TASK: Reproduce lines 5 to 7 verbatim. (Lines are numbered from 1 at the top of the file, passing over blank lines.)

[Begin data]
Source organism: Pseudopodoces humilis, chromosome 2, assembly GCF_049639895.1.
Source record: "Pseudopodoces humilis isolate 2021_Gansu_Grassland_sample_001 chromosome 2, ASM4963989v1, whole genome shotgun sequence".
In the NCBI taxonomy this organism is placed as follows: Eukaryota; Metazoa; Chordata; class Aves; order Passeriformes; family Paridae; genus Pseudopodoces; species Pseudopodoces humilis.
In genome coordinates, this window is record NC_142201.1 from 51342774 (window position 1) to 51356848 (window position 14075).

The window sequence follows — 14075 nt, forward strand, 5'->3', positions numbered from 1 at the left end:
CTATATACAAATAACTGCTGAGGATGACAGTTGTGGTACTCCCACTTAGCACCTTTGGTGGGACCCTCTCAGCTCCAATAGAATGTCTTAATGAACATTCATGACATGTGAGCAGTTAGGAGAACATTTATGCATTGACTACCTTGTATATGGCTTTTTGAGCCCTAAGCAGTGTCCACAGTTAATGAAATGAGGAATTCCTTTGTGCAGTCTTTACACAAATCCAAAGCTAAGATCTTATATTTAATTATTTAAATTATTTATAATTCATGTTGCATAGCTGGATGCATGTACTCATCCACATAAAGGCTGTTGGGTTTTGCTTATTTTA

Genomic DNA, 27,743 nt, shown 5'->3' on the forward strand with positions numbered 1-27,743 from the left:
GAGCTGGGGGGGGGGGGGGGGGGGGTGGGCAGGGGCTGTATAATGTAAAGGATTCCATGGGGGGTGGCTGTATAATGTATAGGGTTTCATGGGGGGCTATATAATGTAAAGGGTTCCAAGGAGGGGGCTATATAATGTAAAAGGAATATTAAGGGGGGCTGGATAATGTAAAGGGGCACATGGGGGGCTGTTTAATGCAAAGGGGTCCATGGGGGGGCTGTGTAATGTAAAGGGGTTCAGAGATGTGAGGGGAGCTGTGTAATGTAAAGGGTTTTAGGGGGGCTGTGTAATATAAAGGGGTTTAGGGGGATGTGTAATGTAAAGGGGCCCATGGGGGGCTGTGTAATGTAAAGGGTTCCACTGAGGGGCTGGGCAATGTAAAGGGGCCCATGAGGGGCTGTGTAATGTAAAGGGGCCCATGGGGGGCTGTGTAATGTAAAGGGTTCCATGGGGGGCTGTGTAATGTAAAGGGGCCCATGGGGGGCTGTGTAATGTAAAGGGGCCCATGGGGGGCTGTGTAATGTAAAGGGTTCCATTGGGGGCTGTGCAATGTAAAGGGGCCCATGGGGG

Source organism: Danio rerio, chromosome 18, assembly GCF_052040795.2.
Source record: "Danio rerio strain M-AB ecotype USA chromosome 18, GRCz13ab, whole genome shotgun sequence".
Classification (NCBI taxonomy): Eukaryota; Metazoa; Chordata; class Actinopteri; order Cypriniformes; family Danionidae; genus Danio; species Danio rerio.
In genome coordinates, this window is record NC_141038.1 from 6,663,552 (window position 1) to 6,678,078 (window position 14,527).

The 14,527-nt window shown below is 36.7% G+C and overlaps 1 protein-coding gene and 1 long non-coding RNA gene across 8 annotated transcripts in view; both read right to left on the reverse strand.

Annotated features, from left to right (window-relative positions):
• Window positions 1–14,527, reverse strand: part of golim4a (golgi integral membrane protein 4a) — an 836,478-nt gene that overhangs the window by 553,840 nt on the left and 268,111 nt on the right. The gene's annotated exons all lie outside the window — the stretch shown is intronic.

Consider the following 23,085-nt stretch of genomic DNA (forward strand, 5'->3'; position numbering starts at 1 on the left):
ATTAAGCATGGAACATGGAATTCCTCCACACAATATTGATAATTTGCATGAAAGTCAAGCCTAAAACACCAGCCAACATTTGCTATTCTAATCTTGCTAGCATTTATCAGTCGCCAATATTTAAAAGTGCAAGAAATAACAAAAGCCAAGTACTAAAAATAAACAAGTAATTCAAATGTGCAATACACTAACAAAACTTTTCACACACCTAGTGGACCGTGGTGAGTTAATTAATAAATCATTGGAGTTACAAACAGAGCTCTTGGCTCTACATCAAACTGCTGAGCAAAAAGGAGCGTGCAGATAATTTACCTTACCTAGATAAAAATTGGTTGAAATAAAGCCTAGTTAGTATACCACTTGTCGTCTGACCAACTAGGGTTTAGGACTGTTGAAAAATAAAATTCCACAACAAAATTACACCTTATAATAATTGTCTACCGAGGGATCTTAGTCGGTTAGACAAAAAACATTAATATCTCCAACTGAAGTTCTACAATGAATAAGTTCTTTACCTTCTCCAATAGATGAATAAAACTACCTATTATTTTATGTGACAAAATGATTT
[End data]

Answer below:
The window sequence follows — 14075 nt, forward strand, 5'->3', positions numbered from 1 at the left end:
CTATATACAAATAACTGCTGAGGATGACAGTTGTGGTACTCCCACTTAGCACCTTTGGTGGGACCCTCTCAGCTCCAATAGAATGTCTTAATGAACATTCATGACATGTGAGCAGTTAGGAGAACATTTATGCATTGACTACCTTGTATATGGCTTTTTGAGCCCTAAGCAGTGTCCACAGTTAATGAAATGAGGAATTCCTTTGTGCAGTCTTTACACAAATCCAAAGCTAAGATCTTATATTTAATTATTTAAATTATTTATAATTCATGTTGCATAGCTGGATGCATGTACTCATCCACATAAAGGCTGTTGGGTTTTGCTTATTTTA

Genomic DNA, 27,743 nt, shown 5'->3' on the forward strand with positions numbered 1-27,743 from the left: